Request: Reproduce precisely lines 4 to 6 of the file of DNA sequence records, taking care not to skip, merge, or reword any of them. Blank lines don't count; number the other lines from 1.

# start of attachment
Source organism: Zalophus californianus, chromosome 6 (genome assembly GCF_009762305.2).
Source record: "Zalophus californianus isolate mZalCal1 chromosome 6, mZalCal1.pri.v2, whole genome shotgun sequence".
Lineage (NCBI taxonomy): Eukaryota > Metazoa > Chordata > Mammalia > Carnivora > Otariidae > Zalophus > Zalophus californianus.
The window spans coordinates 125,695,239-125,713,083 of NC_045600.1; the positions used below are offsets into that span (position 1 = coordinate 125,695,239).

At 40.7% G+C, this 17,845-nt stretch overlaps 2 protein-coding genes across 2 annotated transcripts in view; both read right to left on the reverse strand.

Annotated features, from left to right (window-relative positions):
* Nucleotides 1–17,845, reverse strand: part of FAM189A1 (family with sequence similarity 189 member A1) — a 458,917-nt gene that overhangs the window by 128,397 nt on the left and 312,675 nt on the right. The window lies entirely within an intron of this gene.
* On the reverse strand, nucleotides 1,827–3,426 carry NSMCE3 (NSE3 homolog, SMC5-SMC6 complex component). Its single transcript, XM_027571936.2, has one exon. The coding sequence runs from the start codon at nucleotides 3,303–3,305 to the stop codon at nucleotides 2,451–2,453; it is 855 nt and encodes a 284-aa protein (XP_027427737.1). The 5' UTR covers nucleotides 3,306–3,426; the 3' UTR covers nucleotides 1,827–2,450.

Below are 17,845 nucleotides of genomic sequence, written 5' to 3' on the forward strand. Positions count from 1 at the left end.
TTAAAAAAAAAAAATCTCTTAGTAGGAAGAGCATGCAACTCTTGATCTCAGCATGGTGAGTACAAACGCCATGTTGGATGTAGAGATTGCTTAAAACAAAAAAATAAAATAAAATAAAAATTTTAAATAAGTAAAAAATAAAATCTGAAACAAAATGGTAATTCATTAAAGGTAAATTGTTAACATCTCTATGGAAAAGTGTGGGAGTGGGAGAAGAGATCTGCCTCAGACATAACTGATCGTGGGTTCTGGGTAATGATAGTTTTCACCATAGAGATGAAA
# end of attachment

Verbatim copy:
The window spans coordinates 125,695,239-125,713,083 of NC_045600.1; the positions used below are offsets into that span (position 1 = coordinate 125,695,239).

At 40.7% G+C, this 17,845-nt stretch overlaps 2 protein-coding genes across 2 annotated transcripts in view; both read right to left on the reverse strand.

Annotated features, from left to right (window-relative positions):